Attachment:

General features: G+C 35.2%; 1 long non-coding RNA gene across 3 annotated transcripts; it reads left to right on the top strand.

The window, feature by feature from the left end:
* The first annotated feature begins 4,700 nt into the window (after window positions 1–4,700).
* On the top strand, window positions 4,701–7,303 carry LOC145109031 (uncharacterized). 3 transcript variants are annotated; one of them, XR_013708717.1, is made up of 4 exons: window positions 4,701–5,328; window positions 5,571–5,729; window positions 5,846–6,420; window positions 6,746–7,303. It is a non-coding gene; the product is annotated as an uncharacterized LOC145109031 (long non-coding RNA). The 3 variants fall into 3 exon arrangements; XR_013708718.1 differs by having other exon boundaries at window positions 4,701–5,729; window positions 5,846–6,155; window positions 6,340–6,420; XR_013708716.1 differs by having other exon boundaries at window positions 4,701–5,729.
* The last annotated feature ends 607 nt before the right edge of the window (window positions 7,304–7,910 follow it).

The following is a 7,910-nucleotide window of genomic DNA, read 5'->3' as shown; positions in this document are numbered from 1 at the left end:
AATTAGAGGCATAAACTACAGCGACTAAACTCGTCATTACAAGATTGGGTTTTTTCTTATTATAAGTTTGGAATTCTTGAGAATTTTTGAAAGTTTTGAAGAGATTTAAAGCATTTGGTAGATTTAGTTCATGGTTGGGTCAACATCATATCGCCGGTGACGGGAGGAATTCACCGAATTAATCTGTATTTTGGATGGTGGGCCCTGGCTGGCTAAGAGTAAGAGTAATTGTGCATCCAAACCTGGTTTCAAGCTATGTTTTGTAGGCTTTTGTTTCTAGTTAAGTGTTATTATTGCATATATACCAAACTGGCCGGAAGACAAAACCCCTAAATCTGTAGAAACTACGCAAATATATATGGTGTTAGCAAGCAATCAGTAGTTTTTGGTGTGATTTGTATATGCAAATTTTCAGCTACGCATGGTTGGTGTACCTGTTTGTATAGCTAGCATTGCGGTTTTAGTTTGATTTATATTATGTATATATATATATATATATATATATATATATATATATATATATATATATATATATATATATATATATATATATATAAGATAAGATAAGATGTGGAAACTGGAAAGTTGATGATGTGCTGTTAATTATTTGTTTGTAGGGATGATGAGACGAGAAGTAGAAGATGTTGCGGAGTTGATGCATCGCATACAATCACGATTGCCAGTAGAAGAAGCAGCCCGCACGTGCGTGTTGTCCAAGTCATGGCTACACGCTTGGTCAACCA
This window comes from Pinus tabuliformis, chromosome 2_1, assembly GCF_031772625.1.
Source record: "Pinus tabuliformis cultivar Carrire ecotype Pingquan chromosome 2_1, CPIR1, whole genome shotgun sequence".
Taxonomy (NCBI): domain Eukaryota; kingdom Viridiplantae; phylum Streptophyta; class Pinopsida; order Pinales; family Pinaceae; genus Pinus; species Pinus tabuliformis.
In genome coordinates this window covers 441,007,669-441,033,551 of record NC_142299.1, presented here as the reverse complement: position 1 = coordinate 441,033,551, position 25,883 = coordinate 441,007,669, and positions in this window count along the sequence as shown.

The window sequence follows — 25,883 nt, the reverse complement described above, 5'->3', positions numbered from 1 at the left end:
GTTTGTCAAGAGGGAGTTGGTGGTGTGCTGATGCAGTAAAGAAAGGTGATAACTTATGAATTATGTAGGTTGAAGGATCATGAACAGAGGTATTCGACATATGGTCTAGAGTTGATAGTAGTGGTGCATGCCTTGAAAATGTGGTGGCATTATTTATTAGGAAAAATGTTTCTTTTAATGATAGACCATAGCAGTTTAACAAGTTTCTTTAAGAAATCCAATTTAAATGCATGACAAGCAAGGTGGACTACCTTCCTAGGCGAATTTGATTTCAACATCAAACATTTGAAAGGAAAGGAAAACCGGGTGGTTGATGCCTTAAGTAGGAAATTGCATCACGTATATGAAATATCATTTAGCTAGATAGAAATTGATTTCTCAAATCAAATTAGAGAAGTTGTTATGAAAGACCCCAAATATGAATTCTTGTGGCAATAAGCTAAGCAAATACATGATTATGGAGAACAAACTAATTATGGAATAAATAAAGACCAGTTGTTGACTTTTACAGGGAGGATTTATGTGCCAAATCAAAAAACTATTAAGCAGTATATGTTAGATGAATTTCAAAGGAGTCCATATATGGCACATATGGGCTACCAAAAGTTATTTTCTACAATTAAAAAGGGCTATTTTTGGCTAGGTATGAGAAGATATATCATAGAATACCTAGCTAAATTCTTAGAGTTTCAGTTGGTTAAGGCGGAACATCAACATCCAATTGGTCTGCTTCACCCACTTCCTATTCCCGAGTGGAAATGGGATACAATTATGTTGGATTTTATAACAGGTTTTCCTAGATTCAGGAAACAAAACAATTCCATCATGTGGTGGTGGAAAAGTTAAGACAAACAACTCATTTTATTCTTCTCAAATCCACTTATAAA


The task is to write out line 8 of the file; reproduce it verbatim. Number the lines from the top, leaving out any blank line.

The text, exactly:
This window comes from Pinus tabuliformis, chromosome 2_1, assembly GCF_031772625.1.